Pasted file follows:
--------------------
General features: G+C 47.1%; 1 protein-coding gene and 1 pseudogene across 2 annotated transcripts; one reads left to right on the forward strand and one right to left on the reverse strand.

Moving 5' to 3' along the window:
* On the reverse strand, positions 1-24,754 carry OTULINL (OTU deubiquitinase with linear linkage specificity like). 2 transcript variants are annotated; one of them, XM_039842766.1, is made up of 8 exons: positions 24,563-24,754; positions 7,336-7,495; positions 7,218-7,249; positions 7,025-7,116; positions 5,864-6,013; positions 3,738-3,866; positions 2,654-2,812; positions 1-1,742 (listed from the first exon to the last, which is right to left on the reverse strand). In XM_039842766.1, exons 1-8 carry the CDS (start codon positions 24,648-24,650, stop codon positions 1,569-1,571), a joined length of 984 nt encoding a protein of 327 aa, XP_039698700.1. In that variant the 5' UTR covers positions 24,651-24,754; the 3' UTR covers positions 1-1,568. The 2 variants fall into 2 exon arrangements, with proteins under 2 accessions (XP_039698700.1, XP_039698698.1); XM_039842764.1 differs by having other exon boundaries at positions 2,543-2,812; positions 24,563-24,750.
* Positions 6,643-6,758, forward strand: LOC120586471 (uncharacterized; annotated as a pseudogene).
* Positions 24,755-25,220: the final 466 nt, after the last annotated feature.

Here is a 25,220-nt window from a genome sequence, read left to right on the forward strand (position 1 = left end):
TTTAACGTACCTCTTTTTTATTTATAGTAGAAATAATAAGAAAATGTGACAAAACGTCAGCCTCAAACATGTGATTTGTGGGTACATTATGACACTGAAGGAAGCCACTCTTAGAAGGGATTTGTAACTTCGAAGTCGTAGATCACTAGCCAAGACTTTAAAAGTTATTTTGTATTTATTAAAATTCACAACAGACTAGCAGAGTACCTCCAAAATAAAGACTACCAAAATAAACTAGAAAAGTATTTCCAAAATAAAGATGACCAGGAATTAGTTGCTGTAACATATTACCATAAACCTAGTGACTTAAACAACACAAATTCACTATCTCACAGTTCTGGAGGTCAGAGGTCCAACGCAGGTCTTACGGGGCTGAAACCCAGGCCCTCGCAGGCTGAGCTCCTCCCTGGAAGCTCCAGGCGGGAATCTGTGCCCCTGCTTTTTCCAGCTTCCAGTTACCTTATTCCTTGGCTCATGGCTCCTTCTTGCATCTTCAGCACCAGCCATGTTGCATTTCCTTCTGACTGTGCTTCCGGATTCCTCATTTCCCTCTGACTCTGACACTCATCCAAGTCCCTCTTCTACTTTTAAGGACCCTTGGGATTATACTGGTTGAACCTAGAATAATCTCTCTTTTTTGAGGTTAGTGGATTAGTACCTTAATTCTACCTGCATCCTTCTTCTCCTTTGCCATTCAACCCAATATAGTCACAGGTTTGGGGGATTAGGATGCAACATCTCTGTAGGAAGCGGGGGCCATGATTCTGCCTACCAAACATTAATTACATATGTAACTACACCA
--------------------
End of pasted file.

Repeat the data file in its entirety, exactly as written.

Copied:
General features: G+C 47.1%; 1 protein-coding gene and 1 pseudogene across 2 annotated transcripts; one reads left to right on the forward strand and one right to left on the reverse strand.

Moving 5' to 3' along the window:
* On the reverse strand, positions 1-24,754 carry OTULINL (OTU deubiquitinase with linear linkage specificity like). 2 transcript variants are annotated; one of them, XM_039842766.1, is made up of 8 exons: positions 24,563-24,754; positions 7,336-7,495; positions 7,218-7,249; positions 7,025-7,116; positions 5,864-6,013; positions 3,738-3,866; positions 2,654-2,812; positions 1-1,742 (listed from the first exon to the last, which is right to left on the reverse strand). In XM_039842766.1, exons 1-8 carry the CDS (start codon positions 24,648-24,650, stop codon positions 1,569-1,571), a joined length of 984 nt encoding a protein of 327 aa, XP_039698700.1. In that variant the 5' UTR covers positions 24,651-24,754; the 3' UTR covers positions 1-1,568. The 2 variants fall into 2 exon arrangements, with proteins under 2 accessions (XP_039698700.1, XP_039698698.1); XM_039842764.1 differs by having other exon boundaries at positions 2,543-2,812; positions 24,563-24,750.
* Positions 6,643-6,758, forward strand: LOC120586471 (uncharacterized; annotated as a pseudogene).
* Positions 24,755-25,220: the final 466 nt, after the last annotated feature.

Here is a 25,220-nt window from a genome sequence, read left to right on the forward strand (position 1 = left end):
TTTAACGTACCTCTTTTTTATTTATAGTAGAAATAATAAGAAAATGTGACAAAACGTCAGCCTCAAACATGTGATTTGTGGGTACATTATGACACTGAAGGAAGCCACTCTTAGAAGGGATTTGTAACTTCGAAGTCGTAGATCACTAGCCAAGACTTTAAAAGTTATTTTGTATTTATTAAAATTCACAACAGACTAGCAGAGTACCTCCAAAATAAAGACTACCAAAATAAACTAGAAAAGTATTTCCAAAATAAAGATGACCAGGAATTAGTTGCTGTAACATATTACCATAAACCTAGTGACTTAAACAACACAAATTCACTATCTCACAGTTCTGGAGGTCAGAGGTCCAACGCAGGTCTTACGGGGCTGAAACCCAGGCCCTCGCAGGCTGAGCTCCTCCCTGGAAGCTCCAGGCGGGAATCTGTGCCCCTGCTTTTTCCAGCTTCCAGTTACCTTATTCCTTGGCTCATGGCTCCTTCTTGCATCTTCAGCACCAGCCATGTTGCATTTCCTTCTGACTGTGCTTCCGGATTCCTCATTTCCCTCTGACTCTGACACTCATCCAAGTCCCTCTTCTACTTTTAAGGACCCTTGGGATTATACTGGTTGAACCTAGAATAATCTCTCTTTTTTGAGGTTAGTGGATTAGTACCTTAATTCTACCTGCATCCTTCTTCTCCTTTGCCATTCAACCCAATATAGTCACAGGTTTGGGGGATTAGGATGCAACATCTCTGTAGGAAGCGGGGGCCATGATTCTGCCTACCAAACATTAATTACATATGTAACTACACCA